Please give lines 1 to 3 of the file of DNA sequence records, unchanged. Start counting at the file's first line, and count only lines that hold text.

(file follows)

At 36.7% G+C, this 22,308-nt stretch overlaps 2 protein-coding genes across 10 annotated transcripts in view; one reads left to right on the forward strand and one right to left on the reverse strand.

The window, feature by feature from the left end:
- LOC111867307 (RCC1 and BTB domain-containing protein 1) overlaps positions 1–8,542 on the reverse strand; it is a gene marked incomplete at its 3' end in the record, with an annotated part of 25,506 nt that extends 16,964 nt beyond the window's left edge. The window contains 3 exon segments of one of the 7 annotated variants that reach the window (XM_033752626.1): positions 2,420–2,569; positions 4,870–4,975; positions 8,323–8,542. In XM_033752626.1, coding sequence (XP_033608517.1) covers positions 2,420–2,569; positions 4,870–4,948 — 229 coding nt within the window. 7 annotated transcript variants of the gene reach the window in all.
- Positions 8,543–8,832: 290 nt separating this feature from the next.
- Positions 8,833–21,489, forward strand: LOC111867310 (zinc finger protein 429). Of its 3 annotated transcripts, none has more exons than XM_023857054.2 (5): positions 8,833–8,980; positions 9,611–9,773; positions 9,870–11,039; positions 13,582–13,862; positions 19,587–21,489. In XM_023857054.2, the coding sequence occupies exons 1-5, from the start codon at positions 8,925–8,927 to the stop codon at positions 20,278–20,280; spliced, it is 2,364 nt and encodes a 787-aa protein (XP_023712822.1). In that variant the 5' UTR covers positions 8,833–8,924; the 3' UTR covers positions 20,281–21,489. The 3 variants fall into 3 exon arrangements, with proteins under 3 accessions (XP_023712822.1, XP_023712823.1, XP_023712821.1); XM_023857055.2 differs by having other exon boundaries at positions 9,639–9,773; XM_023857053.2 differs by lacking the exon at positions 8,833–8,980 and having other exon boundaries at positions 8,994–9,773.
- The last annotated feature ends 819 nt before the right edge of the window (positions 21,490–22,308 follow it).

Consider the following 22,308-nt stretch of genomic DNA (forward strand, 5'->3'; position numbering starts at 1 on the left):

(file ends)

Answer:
At 36.7% G+C, this 22,308-nt stretch overlaps 2 protein-coding genes across 10 annotated transcripts in view; one reads left to right on the forward strand and one right to left on the reverse strand.

The window, feature by feature from the left end:
- LOC111867307 (RCC1 and BTB domain-containing protein 1) overlaps positions 1–8,542 on the reverse strand; it is a gene marked incomplete at its 3' end in the record, with an annotated part of 25,506 nt that extends 16,964 nt beyond the window's left edge. The window contains 3 exon segments of one of the 7 annotated variants that reach the window (XM_033752626.1): positions 2,420–2,569; positions 4,870–4,975; positions 8,323–8,542. In XM_033752626.1, coding sequence (XP_033608517.1) covers positions 2,420–2,569; positions 4,870–4,948 — 229 coding nt within the window. 7 annotated transcript variants of the gene reach the window in all.